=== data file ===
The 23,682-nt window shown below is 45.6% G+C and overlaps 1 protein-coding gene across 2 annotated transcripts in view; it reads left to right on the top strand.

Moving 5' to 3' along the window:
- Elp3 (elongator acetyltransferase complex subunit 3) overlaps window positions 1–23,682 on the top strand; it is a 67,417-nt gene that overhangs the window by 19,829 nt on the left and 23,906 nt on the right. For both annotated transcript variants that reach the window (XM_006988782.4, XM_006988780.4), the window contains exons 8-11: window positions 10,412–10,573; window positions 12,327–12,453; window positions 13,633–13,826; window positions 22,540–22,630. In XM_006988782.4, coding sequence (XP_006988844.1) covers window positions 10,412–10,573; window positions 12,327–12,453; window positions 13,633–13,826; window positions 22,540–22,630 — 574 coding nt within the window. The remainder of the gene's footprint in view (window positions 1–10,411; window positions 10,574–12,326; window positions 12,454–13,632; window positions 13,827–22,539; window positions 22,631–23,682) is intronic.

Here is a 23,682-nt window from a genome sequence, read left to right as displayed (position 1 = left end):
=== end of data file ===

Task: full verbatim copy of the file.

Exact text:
The 23,682-nt window shown below is 45.6% G+C and overlaps 1 protein-coding gene across 2 annotated transcripts in view; it reads left to right on the top strand.

Moving 5' to 3' along the window:
- Elp3 (elongator acetyltransferase complex subunit 3) overlaps window positions 1–23,682 on the top strand; it is a 67,417-nt gene that overhangs the window by 19,829 nt on the left and 23,906 nt on the right. For both annotated transcript variants that reach the window (XM_006988782.4, XM_006988780.4), the window contains exons 8-11: window positions 10,412–10,573; window positions 12,327–12,453; window positions 13,633–13,826; window positions 22,540–22,630. In XM_006988782.4, coding sequence (XP_006988844.1) covers window positions 10,412–10,573; window positions 12,327–12,453; window positions 13,633–13,826; window positions 22,540–22,630 — 574 coding nt within the window. The remainder of the gene's footprint in view (window positions 1–10,411; window positions 10,574–12,326; window positions 12,454–13,632; window positions 13,827–22,539; window positions 22,631–23,682) is intronic.

Here is a 23,682-nt window from a genome sequence, read left to right as displayed (position 1 = left end):